There’s more grim news for an environment that’s just trying to get by under a Trump administration that keeps dismantling regulations designed to protect it: the President’s latest move is to make major changes that significantly weaken the Endangered Species Act.
It’s a move that environmental experts say has the potential to harm plants and animals across the U.S., especially since it comes during a time when it’s not exactly easy to be a plant or animal on this planet. A recent report from the United Nations found that a staggering 1 million species are at risk of extinction, largely thanks to human factors including overfishing, poaching, logging, mining, pollution and farming with harmful pesticides.
Seems Like a Good Time to Strengthen The Endangered Species Act, Then?
It sure does! Ever since Nixon signed the Act back in 1973, the law has received support from both sides of the aisle for often effectively executing its goal to identify threatened animal populations and prevent their extinction. It’s largely credited with helping several populations including brown pelicans, whopping cranes, gray whales, grizzly bears, peregrine falcons and bald eagles come back from the brink of extinction.
But policy makers and businesspeople with interests in industries including logging, oil, property development and ranching have long argued that the ESA has too many protections that prevent them from doing business. The Trump Administration has been indicating it would look to roll back some of those restrictions, and this week, they finally did.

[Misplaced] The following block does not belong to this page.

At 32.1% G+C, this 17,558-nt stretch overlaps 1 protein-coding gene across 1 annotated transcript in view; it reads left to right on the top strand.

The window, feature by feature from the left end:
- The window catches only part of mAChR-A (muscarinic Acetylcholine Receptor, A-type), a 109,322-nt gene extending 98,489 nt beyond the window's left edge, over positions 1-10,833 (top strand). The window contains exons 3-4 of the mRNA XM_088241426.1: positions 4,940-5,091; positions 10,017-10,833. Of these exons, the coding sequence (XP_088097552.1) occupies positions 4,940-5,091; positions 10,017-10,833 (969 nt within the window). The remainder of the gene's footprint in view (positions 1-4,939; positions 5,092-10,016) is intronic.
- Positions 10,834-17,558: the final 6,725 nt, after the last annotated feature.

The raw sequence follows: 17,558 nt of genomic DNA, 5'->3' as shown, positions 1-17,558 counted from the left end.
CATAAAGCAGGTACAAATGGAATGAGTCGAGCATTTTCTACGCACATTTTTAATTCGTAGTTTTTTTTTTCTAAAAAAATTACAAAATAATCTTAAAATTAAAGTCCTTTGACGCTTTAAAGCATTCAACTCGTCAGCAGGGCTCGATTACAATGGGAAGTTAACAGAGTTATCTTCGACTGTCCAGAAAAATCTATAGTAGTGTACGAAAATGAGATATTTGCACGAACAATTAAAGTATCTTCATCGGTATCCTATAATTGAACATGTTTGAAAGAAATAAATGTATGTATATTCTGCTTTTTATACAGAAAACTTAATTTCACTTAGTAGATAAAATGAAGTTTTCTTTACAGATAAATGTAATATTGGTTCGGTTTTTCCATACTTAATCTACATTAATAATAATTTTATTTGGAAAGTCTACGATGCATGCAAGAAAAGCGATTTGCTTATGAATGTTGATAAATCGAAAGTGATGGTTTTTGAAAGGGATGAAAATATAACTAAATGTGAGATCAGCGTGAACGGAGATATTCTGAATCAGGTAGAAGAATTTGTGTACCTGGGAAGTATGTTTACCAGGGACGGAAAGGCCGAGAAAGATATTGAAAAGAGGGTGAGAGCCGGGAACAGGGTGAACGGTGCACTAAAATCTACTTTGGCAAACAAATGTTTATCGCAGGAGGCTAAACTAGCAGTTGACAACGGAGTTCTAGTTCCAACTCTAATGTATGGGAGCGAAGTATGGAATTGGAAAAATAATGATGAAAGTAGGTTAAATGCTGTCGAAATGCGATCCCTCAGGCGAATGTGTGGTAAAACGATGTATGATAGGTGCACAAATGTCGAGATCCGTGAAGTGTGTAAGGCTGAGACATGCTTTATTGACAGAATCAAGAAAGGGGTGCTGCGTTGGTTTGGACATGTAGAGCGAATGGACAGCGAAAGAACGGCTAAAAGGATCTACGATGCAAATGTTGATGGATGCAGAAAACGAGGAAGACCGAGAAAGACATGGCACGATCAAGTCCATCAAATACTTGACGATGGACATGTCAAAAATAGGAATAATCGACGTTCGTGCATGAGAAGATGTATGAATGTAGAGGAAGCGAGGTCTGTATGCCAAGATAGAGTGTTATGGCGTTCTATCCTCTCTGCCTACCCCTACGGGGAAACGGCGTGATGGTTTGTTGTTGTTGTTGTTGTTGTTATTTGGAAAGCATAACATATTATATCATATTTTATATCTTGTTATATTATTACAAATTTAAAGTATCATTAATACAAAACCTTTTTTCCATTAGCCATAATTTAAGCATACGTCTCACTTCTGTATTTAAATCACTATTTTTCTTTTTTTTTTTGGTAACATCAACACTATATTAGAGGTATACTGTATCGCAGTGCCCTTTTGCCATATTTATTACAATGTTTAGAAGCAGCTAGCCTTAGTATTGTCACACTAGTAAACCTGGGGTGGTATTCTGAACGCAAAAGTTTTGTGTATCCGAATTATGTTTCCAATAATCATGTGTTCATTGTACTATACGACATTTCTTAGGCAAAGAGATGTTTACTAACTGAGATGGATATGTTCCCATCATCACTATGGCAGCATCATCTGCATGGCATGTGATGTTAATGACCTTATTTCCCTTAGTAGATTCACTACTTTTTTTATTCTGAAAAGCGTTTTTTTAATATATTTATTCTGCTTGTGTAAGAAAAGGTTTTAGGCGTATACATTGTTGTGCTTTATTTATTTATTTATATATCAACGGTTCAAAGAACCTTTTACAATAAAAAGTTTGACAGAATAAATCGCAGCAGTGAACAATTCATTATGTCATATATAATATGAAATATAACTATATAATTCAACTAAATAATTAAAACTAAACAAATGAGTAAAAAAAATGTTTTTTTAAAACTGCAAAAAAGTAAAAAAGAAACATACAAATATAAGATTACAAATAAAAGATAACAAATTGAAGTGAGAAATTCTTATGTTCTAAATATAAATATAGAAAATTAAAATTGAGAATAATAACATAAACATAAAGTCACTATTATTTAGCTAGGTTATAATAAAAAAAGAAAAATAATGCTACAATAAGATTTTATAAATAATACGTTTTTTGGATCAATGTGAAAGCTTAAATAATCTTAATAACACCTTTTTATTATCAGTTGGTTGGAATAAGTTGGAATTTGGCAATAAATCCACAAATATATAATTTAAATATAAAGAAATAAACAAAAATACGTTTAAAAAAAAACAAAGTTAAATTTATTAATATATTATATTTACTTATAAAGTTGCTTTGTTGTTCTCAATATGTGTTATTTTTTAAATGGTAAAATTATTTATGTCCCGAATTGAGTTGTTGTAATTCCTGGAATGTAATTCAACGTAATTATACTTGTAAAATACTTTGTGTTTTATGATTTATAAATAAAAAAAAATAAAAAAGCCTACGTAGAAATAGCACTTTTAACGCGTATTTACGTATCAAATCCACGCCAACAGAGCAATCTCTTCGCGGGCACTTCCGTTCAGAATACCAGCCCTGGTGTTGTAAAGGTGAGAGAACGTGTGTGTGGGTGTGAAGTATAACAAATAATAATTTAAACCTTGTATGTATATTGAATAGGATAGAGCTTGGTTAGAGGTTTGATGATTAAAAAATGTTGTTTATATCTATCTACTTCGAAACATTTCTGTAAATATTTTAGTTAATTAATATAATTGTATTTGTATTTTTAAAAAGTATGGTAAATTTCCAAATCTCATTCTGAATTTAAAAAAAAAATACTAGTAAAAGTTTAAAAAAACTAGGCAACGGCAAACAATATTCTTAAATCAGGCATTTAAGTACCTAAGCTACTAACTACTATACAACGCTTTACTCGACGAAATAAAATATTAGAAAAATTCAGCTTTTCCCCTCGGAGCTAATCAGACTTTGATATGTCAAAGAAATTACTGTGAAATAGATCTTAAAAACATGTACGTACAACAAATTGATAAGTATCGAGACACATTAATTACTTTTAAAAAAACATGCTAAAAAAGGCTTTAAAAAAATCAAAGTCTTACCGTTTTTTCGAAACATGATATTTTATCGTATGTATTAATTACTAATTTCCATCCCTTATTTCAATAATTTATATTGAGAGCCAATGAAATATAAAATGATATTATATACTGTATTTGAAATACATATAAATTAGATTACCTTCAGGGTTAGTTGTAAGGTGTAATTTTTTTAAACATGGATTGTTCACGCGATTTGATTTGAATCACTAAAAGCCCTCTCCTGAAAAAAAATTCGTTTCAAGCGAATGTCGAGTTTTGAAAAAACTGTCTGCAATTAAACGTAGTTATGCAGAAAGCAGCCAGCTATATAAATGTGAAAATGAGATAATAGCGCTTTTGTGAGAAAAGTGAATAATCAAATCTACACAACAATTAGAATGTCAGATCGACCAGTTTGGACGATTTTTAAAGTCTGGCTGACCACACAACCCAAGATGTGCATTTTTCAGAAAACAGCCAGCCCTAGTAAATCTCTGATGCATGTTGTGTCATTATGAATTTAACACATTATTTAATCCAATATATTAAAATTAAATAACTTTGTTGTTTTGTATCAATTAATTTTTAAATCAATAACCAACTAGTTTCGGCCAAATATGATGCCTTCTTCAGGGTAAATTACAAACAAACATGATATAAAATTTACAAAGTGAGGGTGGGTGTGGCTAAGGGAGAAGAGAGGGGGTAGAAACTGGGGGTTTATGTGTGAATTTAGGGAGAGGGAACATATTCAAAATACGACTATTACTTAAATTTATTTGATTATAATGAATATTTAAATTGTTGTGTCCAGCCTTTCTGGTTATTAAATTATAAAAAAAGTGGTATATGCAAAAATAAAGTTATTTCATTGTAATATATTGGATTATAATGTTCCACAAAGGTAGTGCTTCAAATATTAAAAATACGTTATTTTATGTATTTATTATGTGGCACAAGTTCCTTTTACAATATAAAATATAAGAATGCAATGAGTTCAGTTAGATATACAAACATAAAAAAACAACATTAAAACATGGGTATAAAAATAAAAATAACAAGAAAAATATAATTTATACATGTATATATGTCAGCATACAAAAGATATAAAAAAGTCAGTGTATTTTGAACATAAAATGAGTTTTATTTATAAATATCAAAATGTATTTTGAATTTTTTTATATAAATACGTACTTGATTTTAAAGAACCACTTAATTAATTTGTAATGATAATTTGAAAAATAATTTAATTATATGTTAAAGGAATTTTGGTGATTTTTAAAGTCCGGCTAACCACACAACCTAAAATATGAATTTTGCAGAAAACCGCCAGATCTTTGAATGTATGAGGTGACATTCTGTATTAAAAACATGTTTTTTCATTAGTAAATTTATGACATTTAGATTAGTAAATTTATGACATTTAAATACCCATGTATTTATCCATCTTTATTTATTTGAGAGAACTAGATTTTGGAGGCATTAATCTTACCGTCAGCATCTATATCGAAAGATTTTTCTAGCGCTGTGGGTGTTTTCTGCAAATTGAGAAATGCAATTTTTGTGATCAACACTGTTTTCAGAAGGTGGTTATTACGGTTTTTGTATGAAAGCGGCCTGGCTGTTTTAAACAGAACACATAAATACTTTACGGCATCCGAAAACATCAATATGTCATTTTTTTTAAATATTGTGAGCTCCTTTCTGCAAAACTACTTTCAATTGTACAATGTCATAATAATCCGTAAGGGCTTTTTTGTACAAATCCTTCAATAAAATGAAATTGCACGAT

What are the Changes?
The changes come in the form of subtle wording shifts to the law, so the on-the-ground differences will depend on how lawmakers continue to interpret the language of the act. But many experts are worried that the new guidelines will make it easier to minimize the protections that endangered and threatened species receive.
One of the biggest worries is that many of the language shifts could help regulators ignore climate change when deciding which species to list as threatened or endangered, largely because climate change is often falsely viewed as a long-term threat rather than one damaging ecosystems already.
It will also allow regulators to factor in the economic consequences of putting an animal on a list that would garner it protection. For example, let’s say a group of oil companies would have to spend a little extra in order to comply with protections for an endangered species in a protected wetland. For the first time, regulators could use that as a factor to deny the species the protection it needs to prevent extinction.
Overall, it may be a while until we see exactly how these changes affect threatened populations. But since it’s a time when it’s downright dangerous for many plants and animals to live on a warming, polluted planet, it’s also a good time to pressure your representatives to keep the Trump administration from rolling back any more environmental protections.